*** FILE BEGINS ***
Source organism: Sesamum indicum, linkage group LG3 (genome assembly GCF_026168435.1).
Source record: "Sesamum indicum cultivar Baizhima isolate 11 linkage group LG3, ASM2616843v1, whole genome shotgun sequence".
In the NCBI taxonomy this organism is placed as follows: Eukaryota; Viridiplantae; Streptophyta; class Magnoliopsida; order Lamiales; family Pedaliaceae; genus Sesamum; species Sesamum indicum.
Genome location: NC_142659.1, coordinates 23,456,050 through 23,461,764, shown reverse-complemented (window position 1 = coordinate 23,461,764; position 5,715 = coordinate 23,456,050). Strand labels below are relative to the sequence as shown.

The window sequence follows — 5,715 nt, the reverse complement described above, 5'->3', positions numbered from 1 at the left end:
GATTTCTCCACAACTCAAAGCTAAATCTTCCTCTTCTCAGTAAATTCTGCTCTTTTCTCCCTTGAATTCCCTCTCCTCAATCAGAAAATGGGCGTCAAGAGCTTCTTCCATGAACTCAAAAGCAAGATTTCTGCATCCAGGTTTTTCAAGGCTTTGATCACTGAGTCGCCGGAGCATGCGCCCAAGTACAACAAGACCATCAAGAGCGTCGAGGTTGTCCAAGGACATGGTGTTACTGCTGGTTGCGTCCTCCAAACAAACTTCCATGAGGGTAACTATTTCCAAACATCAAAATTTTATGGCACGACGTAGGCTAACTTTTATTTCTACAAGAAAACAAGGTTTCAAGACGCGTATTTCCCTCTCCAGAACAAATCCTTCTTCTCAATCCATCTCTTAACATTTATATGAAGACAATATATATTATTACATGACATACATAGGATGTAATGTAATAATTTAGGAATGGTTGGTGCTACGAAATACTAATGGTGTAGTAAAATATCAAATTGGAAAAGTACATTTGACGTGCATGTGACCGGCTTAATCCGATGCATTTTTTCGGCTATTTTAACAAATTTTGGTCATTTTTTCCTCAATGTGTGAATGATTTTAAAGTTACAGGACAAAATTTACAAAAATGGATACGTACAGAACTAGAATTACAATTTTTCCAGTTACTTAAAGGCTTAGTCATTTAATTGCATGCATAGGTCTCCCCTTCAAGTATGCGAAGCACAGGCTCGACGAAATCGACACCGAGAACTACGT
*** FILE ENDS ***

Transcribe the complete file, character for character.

Source organism: Sesamum indicum, linkage group LG3 (genome assembly GCF_026168435.1).
Source record: "Sesamum indicum cultivar Baizhima isolate 11 linkage group LG3, ASM2616843v1, whole genome shotgun sequence".
In the NCBI taxonomy this organism is placed as follows: Eukaryota; Viridiplantae; Streptophyta; class Magnoliopsida; order Lamiales; family Pedaliaceae; genus Sesamum; species Sesamum indicum.
Genome location: NC_142659.1, coordinates 23,456,050 through 23,461,764, shown reverse-complemented (window position 1 = coordinate 23,461,764; position 5,715 = coordinate 23,456,050). Strand labels below are relative to the sequence as shown.

The window sequence follows — 5,715 nt, the reverse complement described above, 5'->3', positions numbered from 1 at the left end:
GATTTCTCCACAACTCAAAGCTAAATCTTCCTCTTCTCAGTAAATTCTGCTCTTTTCTCCCTTGAATTCCCTCTCCTCAATCAGAAAATGGGCGTCAAGAGCTTCTTCCATGAACTCAAAAGCAAGATTTCTGCATCCAGGTTTTTCAAGGCTTTGATCACTGAGTCGCCGGAGCATGCGCCCAAGTACAACAAGACCATCAAGAGCGTCGAGGTTGTCCAAGGACATGGTGTTACTGCTGGTTGCGTCCTCCAAACAAACTTCCATGAGGGTAACTATTTCCAAACATCAAAATTTTATGGCACGACGTAGGCTAACTTTTATTTCTACAAGAAAACAAGGTTTCAAGACGCGTATTTCCCTCTCCAGAACAAATCCTTCTTCTCAATCCATCTCTTAACATTTATATGAAGACAATATATATTATTACATGACATACATAGGATGTAATGTAATAATTTAGGAATGGTTGGTGCTACGAAATACTAATGGTGTAGTAAAATATCAAATTGGAAAAGTACATTTGACGTGCATGTGACCGGCTTAATCCGATGCATTTTTTCGGCTATTTTAACAAATTTTGGTCATTTTTTCCTCAATGTGTGAATGATTTTAAAGTTACAGGACAAAATTTACAAAAATGGATACGTACAGAACTAGAATTACAATTTTTCCAGTTACTTAAAGGCTTAGTCATTTAATTGCATGCATAGGTCTCCCCTTCAAGTATGCGAAGCACAGGCTCGACGAAATCGACACCGAGAACTACGT